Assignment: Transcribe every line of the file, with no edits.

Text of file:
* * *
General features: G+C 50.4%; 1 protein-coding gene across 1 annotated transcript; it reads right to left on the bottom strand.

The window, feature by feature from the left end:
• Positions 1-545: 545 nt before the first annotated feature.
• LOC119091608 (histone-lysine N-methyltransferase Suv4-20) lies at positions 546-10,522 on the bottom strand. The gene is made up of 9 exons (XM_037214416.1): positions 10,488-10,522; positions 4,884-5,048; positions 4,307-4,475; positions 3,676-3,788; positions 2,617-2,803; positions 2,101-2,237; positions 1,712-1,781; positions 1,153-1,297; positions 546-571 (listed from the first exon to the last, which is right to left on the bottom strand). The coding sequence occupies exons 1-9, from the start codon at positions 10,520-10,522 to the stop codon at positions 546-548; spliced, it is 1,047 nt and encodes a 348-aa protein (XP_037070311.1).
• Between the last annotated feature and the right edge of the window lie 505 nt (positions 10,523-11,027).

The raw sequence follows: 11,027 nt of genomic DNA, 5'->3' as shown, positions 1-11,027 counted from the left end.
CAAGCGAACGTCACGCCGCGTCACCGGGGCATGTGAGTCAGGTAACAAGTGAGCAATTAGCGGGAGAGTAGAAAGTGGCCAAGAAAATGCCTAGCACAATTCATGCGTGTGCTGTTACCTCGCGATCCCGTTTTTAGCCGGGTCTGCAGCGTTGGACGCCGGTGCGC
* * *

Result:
General features: G+C 50.4%; 1 protein-coding gene across 1 annotated transcript; it reads right to left on the bottom strand.

The window, feature by feature from the left end:
• Positions 1-545: 545 nt before the first annotated feature.
• LOC119091608 (histone-lysine N-methyltransferase Suv4-20) lies at positions 546-10,522 on the bottom strand. The gene is made up of 9 exons (XM_037214416.1): positions 10,488-10,522; positions 4,884-5,048; positions 4,307-4,475; positions 3,676-3,788; positions 2,617-2,803; positions 2,101-2,237; positions 1,712-1,781; positions 1,153-1,297; positions 546-571 (listed from the first exon to the last, which is right to left on the bottom strand). The coding sequence occupies exons 1-9, from the start codon at positions 10,520-10,522 to the stop codon at positions 546-548; spliced, it is 1,047 nt and encodes a 348-aa protein (XP_037070311.1).
• Between the last annotated feature and the right edge of the window lie 505 nt (positions 10,523-11,027).

The raw sequence follows: 11,027 nt of genomic DNA, 5'->3' as shown, positions 1-11,027 counted from the left end.
CAAGCGAACGTCACGCCGCGTCACCGGGGCATGTGAGTCAGGTAACAAGTGAGCAATTAGCGGGAGAGTAGAAAGTGGCCAAGAAAATGCCTAGCACAATTCATGCGTGTGCTGTTACCTCGCGATCCCGTTTTTAGCCGGGTCTGCAGCGTTGGACGCCGGTGCGC